Born in Lovech, he is best known for his best-selling novel Tobacco (Bulgarian: Тютюн, translit. Tyutyun), which was made into the 1962 film Tobacco, directed by Nikola Korabov. Dimov's "Tobacco" is the story of the socialist movement in Bulgaria the pre- WWII era. The whole work from cover to cover, tries to enter the reader in the struggle of the tobacco workers to survive, to organize against the landowner's oppression - and as a consequence against their political role in the mid-war era.
From this work, Dimov is trying to show the significance of the organized struggle, contacted by the young Communist Party of Bulgaria against the land-owners in affiliation to the newly founded Soviet Union.
Tobacco became the "Bible" of the Communists in the Balkan region, as it shows how working class can become from a bunch of slaves to the ruling class in a country. And that is mainly the reason the Dimov was widely respected among the Bulgarians, even after the 1988 turn over.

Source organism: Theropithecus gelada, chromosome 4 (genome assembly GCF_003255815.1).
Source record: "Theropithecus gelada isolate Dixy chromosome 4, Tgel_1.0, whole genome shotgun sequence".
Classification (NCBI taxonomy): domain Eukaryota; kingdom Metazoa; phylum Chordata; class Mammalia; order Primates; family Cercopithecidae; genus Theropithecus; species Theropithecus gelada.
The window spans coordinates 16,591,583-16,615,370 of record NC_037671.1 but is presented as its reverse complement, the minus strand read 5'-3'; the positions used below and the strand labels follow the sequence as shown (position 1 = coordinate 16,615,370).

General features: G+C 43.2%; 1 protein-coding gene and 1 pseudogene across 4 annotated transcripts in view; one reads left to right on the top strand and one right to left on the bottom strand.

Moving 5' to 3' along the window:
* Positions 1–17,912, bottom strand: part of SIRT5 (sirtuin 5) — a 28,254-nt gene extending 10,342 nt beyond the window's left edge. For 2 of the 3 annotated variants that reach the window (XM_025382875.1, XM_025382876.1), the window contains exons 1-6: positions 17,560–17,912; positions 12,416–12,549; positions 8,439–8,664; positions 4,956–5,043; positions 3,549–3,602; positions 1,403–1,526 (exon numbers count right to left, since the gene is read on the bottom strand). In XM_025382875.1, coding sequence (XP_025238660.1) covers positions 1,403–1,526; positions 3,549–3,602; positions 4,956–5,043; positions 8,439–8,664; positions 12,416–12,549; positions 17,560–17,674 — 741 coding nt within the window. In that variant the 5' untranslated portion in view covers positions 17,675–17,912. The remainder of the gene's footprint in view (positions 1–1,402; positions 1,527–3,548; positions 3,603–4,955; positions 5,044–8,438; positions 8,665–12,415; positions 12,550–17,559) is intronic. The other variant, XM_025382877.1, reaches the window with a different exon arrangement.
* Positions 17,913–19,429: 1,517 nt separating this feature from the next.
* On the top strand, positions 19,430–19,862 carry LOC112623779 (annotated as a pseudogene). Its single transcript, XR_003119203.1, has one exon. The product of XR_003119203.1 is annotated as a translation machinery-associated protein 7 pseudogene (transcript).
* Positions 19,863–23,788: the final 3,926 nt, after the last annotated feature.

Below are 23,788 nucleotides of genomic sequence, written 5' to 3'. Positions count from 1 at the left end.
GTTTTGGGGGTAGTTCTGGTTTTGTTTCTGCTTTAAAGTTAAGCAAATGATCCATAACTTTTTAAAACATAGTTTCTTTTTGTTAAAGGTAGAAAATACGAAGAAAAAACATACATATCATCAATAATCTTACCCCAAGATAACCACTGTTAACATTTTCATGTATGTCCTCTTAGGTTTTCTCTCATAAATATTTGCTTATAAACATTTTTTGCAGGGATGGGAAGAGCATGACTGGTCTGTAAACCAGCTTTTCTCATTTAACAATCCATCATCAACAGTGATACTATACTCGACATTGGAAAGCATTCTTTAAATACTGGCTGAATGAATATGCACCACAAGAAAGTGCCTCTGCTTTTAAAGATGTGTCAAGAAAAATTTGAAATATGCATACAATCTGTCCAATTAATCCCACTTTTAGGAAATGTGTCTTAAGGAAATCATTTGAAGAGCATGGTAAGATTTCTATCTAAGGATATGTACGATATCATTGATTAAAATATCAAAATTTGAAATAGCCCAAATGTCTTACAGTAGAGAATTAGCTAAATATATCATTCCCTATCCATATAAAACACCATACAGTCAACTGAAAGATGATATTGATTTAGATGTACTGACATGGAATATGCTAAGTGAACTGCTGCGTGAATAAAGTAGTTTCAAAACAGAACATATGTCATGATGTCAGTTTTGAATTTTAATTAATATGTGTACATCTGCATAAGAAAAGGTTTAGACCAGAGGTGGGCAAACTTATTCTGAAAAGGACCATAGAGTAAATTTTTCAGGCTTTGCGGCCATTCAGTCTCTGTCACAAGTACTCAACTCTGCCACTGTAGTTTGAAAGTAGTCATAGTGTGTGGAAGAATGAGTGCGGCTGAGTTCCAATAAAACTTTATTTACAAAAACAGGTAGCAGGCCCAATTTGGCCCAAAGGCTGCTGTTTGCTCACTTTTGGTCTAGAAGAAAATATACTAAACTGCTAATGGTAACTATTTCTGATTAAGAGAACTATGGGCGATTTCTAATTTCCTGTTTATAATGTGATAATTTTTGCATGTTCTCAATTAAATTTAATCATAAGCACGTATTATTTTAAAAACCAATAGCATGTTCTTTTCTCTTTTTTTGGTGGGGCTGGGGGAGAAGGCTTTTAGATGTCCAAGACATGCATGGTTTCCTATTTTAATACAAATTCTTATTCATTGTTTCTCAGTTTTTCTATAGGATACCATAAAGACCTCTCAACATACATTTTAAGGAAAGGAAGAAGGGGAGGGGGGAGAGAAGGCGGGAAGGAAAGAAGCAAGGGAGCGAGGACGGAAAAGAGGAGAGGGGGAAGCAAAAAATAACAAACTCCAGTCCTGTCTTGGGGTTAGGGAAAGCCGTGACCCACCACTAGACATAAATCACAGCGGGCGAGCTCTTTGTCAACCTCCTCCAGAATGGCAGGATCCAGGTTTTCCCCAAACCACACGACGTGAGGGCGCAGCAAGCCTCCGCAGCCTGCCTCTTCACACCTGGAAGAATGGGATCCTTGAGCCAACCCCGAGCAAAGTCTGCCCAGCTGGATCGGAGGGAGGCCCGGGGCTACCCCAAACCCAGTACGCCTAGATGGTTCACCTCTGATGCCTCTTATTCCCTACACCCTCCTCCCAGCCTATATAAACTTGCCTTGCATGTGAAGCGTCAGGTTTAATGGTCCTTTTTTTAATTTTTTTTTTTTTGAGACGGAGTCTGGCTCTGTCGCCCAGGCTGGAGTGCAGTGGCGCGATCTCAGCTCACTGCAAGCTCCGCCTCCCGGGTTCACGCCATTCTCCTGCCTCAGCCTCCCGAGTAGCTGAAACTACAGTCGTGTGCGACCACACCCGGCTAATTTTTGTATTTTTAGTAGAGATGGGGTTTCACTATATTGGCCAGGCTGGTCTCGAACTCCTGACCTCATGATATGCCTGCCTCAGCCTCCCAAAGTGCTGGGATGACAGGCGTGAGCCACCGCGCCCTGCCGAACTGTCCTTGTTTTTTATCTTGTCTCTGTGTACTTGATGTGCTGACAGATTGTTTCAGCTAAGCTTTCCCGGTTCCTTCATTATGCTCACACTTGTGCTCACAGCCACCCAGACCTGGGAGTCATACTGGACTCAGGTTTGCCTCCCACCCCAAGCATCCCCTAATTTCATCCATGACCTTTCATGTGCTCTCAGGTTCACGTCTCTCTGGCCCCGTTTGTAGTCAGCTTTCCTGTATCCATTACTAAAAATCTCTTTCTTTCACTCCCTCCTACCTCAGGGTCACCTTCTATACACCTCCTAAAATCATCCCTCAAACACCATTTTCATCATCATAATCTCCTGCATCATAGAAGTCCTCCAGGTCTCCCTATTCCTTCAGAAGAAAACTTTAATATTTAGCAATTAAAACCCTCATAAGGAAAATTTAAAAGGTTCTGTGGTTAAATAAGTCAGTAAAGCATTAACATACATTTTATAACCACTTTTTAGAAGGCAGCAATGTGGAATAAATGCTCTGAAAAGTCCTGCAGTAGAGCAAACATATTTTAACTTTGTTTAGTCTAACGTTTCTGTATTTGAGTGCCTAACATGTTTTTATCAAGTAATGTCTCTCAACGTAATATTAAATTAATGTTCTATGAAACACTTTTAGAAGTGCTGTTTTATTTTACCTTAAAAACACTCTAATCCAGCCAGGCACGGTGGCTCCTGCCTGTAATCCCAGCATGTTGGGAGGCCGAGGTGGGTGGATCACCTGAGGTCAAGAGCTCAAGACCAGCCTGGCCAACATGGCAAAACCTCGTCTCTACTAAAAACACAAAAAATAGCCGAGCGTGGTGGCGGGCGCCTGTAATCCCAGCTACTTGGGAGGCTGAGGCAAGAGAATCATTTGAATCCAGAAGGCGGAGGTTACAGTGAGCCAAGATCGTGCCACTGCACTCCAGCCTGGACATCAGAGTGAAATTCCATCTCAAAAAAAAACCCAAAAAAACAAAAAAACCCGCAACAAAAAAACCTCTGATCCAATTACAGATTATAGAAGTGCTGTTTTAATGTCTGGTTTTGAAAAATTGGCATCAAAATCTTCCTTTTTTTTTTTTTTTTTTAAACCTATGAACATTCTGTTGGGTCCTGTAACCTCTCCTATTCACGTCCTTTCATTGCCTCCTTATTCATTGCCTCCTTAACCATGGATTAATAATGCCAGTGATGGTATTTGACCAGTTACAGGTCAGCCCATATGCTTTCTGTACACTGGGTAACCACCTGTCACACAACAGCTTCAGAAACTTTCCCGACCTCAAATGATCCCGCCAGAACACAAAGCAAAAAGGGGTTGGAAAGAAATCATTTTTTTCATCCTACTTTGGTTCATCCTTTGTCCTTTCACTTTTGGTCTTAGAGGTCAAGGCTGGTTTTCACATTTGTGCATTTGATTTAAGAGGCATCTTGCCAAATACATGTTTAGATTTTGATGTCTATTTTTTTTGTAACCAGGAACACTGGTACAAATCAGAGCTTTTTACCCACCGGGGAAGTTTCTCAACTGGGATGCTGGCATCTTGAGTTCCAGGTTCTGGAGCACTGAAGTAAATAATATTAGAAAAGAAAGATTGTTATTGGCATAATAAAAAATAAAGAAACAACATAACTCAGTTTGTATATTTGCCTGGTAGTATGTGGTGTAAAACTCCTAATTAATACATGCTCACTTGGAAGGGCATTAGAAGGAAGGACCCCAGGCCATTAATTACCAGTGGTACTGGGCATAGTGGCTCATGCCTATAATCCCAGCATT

Dimov died in Bucharest, Romania. There is a bust of Dimov in the Borisova gradina park behind the Vasil Levski National Stadium in Sofia. His daughter, Theodora Dimova, is also a writer. In addition, a number of elementary schools across Bulgaria are named in his honor (particularly in Lovech, his hometown, and in Plovdiv).